you can use it for everything from website development and gaming to robotics and spacecraft control.
Python’s built-in interfaces to operating-system services make it ideal for writing portable, maintainable system-administration tools and utilities (sometimes called shell
Python programs can search files and directory trees, launch other programs, do
parallel processing with processes and threads, and so on. Python’s standard library comes with POSIX bindings and support for all the usual OS tools:
environment variables, files, sockets, pipes, processes, multiple threads, regular
expression pattern matching, command-line arguments, standard stream interfaces,
shell-command launchers, filename expansion, and more.
In addition, the bulk of Python’s system interfaces are designed to be portable; for example, a script that copies directory trees typically runs unchanged on all major Python platforms.
The Stackless Python system, used by EVE Online, also offers advanced solutions to multiprocessing requirements.
GUIs graphical user
Python’s simplicity and rapid turnaround also make it a good match for graphical user
interface programming. Python comes with a standard object-oriented interface to the
Tk GUI API called tkinter (Tkinter in 2.6) that allows Python programs to implement
portable GUIs with a native look and feel.
Python/tkinter GUIs run unchanged on Microsoft Windows, X Windows (on Unix and Linux), and the Mac OS (both Classic and OS X).
A free extension package, PMW, adds advanced widgets to the tkinter toolkit. In addition, the wxPython GUI API, based on a C++ library, offers an alternative toolkit for constructing portable GUIs in Python.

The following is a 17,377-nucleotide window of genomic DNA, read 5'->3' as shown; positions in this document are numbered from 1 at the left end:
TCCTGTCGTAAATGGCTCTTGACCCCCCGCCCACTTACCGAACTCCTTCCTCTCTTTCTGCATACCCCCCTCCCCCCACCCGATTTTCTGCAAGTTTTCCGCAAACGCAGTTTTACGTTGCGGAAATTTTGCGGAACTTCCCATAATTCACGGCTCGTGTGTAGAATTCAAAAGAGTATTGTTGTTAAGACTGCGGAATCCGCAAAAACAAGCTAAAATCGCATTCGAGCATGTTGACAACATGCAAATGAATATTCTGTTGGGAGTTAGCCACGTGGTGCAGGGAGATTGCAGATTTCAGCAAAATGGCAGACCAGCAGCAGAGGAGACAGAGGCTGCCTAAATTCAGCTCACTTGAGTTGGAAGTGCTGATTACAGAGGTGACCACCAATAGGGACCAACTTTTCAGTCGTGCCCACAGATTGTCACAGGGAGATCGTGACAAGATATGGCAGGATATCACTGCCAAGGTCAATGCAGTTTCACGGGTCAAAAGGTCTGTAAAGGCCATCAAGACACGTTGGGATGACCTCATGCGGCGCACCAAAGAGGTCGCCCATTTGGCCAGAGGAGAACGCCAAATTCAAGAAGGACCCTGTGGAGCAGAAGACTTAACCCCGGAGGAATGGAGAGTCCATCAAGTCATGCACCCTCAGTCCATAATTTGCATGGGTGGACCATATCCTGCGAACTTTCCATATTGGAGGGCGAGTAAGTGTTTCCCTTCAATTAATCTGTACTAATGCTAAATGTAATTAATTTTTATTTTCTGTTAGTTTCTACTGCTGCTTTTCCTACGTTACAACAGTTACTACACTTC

Python comes with standard Internet modules that allow Python programs to perform
a wide variety of networking tasks, in client and server modes. Scripts can communicate
over sockets; extract form information sent to server-side CGI scripts;
transfer files by FTP; parse, generate, and analyze XML files; send, receive, compose, and parse email; fetch web pages by URLs; parse the HTML and XML of fetched web pages; communicate over XML-RPC, SOAP, and Telnet; and more. Python’s libraries make these
tasks remarkably simple.
the component integration role earlier when describing Python as a control language. Python’s ability to be extended by and embedded in C and C++ systems makes it useful as a flexible glue language for scripting the behavior of other systems and components.
For instance, integrating a C library into Python enables Python to test and launch the library’s components, and embedding Python in a product enables onsite customizations to be coded without having to recompile the entire product (or ship its source code at all).
There are Python interfaces to all commonly used relational database systems—Sybase, Oracle, Informix, ODBC, MySQL, PostgreSQL, SQLite, and more.
The Python world has also defined a portable database API for accessing SQL database systems from Python scripts, which looks the same on a variety of underlying database systems.
For instance, because the vendor interfaces implement the portable API, a script written to work with the free MySQL system will work largely unchanged on other systems (such as Oracle); all you have to do is replace the underlying vendor interface.
Gaming, Images, Serial Ports, XML, Robots, and More
- Game programming and multimedia in Python with the pygame system.
- Serial port communication on Windows, Linux, and more with the PySerial extension.
- Image processing with PIL, PyOpenGL, Blender, Maya, and others.
- Robot control programming with the PyRo toolkit.
- XML parsing with the xml library package, the xmlrpclib module, and third-party extensions.
- Artificial intelligence programming with neural network simulators and expert system shells.
- Natural language analysis with the NLTK package.
As a general-purpose language that supports integration, Python is widely applicable.
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